With over 100 people logging into the reefside chat on December 9, there were too many questions to answer in the time available. Not to be undone by the tyranny of time, LIRS Director Anne Hoggett has provided written answers to many of the questions that did not get airtime on the night. The answers are based on her experience at LIRS over the past 30 years and they are her personal views. Some questions involved duplication and these have been rationalised a little. Many thanks to everyone that participated. It is great to see such strong interest in the great science being done at this wonderful place on the Great Barrier Reef.

Beyond general awareness of the GBR do you think the public knows enough about the reef to help protect it? What more can be done to raise that awareness?

Most Australians have a soft spot for the GBR but it’s not something that’s front and centre in their minds. They all have lives to live and lots of other things to worry about that affect them personally in the short term. I think that the best thing that we can do as individuals is to talk about it whenever we get the chance – to friends, at school, at work, to extended family. The more that people spread the word and show their own concern (especially young people), the more others may start to care. There’s probably not much point trying to change the views of those who see no need for change at all and think it’s all a beat-up. But a large proportion of the population seems to be either curious but doesn’t know what to do, or dubious about the need for change but willing to accept it when provided with information. That’s where personal, genuine and knowledgeable interactions can help. That probably sounds a bit weak but it’s the best I have. Movements like Extinction Rebellion also have their place and they do reach some people but can turn off others.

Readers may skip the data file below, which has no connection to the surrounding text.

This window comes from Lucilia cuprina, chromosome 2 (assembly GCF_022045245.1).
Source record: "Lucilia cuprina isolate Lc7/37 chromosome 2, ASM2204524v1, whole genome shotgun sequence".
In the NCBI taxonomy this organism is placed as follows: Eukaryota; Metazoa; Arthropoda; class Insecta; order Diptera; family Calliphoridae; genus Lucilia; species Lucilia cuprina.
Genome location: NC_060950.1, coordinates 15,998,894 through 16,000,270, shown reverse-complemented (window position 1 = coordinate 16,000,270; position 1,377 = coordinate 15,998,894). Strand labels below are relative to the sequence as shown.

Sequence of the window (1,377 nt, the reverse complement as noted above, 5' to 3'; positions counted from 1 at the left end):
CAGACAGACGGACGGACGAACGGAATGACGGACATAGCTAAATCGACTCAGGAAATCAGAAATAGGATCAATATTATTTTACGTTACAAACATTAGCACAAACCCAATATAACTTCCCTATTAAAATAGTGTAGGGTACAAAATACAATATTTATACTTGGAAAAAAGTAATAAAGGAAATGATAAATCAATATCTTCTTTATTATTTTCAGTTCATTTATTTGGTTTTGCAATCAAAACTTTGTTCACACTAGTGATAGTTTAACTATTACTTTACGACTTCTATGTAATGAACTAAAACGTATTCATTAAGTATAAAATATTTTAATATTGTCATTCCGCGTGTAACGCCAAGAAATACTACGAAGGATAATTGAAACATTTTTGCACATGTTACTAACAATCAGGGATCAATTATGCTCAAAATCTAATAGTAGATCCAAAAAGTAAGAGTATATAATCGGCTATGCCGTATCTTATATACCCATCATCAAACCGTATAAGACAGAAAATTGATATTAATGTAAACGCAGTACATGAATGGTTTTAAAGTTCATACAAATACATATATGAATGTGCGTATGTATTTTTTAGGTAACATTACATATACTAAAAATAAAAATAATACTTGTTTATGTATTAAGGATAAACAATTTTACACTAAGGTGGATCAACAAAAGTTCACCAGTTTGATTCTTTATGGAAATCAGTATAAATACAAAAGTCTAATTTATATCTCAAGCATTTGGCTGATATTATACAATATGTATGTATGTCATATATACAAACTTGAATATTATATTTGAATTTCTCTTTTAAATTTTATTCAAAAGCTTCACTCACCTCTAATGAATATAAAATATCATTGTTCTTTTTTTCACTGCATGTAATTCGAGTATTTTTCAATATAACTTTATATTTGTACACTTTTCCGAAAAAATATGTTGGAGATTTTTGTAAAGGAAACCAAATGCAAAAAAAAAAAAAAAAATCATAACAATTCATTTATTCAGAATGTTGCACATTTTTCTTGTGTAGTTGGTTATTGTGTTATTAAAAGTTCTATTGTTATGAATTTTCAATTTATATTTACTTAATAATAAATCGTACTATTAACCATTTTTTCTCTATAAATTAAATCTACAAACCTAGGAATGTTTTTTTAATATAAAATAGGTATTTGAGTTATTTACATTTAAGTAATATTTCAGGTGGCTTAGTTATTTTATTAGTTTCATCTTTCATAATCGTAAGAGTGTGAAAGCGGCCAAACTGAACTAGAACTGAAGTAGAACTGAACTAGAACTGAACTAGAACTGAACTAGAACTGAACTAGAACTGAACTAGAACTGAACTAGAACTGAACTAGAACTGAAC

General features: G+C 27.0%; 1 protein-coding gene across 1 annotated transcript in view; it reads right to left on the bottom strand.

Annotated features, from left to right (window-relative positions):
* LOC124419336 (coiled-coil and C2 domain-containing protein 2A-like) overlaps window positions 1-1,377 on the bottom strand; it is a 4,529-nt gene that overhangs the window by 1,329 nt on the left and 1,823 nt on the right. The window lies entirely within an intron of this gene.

Can you provide an update on the approach of the Queensland and Federal governments to marine reserves and heritage areas in Australia?

The GBR Marine Park Authority is a federal government agency that oversees protection of the GBR and the Qld government is involved in its day-to-day management. Both governments show appropriate levels of concern and respect for it, although resourcing is always an issue. There are fisheries-related issues in Qld that could be better managed by the state (e.g. sharks, trepang) but my feeling is that the marine protected areas in Qld are safe and relatively well-managed. A large number of offshore marine protected areas all around Australia were established by the federal govt some years ago, including the Coral Sea Marine Part that is seaward of the GBRMP. There has been some talk of protections being removed or reduced in some of these new reserves, but I’m not up on the details. Marine Parks do work! You only need to snorkel between North Steyne and Shelly Beach at Manly in Sydney to see the benefit of marine protected areas. Twenty years ago, that area was a wasteland due to overfishing. Now, it’s full of life.

Given the cyclones and bleaching events is it still going to be a great underwater experience visiting Lizard Island?

Yes, it’s definitely worth visiting Lizard Island and it’s getting better with every month that passes. Summer is always the scary time because of the risk of cyclones and bleaching but we have all our fingers crossed that we’ll get through this coming Summer unscathed.

Do high levels of diving by tourists place a major strain on the reef?

Tourist diving is well regulated on the GBR and most operators seem to look after the environment well, so I don’t think it’s a strain on the reef. Careless individual divers can have an impact but I think the damage is very slight in the scheme of things.